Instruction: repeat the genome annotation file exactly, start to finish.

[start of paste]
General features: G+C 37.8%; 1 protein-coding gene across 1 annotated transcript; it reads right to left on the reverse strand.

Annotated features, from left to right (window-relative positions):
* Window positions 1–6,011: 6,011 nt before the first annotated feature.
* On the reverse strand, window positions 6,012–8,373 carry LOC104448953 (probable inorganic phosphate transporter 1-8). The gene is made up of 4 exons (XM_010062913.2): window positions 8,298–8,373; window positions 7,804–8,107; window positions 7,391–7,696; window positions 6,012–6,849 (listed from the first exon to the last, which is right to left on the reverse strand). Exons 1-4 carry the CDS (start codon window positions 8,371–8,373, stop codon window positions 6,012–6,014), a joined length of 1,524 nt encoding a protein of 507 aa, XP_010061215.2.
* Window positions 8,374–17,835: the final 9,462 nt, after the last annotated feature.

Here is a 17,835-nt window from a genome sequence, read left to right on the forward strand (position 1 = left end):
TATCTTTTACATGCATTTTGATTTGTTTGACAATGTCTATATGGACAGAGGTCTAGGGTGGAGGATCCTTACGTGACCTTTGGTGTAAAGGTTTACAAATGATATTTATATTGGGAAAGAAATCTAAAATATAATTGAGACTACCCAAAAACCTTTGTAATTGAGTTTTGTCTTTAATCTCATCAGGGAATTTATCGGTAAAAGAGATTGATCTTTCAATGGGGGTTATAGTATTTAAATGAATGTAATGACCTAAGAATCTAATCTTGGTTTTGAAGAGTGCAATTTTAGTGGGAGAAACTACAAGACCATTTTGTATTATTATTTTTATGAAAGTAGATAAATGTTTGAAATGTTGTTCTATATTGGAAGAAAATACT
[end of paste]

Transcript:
General features: G+C 37.8%; 1 protein-coding gene across 1 annotated transcript; it reads right to left on the reverse strand.

Annotated features, from left to right (window-relative positions):
* Window positions 1–6,011: 6,011 nt before the first annotated feature.
* On the reverse strand, window positions 6,012–8,373 carry LOC104448953 (probable inorganic phosphate transporter 1-8). The gene is made up of 4 exons (XM_010062913.2): window positions 8,298–8,373; window positions 7,804–8,107; window positions 7,391–7,696; window positions 6,012–6,849 (listed from the first exon to the last, which is right to left on the reverse strand). Exons 1-4 carry the CDS (start codon window positions 8,371–8,373, stop codon window positions 6,012–6,014), a joined length of 1,524 nt encoding a protein of 507 aa, XP_010061215.2.
* Window positions 8,374–17,835: the final 9,462 nt, after the last annotated feature.

Here is a 17,835-nt window from a genome sequence, read left to right on the forward strand (position 1 = left end):
TATCTTTTACATGCATTTTGATTTGTTTGACAATGTCTATATGGACAGAGGTCTAGGGTGGAGGATCCTTACGTGACCTTTGGTGTAAAGGTTTACAAATGATATTTATATTGGGAAAGAAATCTAAAATATAATTGAGACTACCCAAAAACCTTTGTAATTGAGTTTTGTCTTTAATCTCATCAGGGAATTTATCGGTAAAAGAGATTGATCTTTCAATGGGGGTTATAGTATTTAAATGAATGTAATGACCTAAGAATCTAATCTTGGTTTTGAAGAGTGCAATTTTAGTGGGAGAAACTACAAGACCATTTTGTATTATTATTTTTATGAAAGTAGATAAATGTTTGAAATGTTGTTCTATATTGGAAGAAAATACT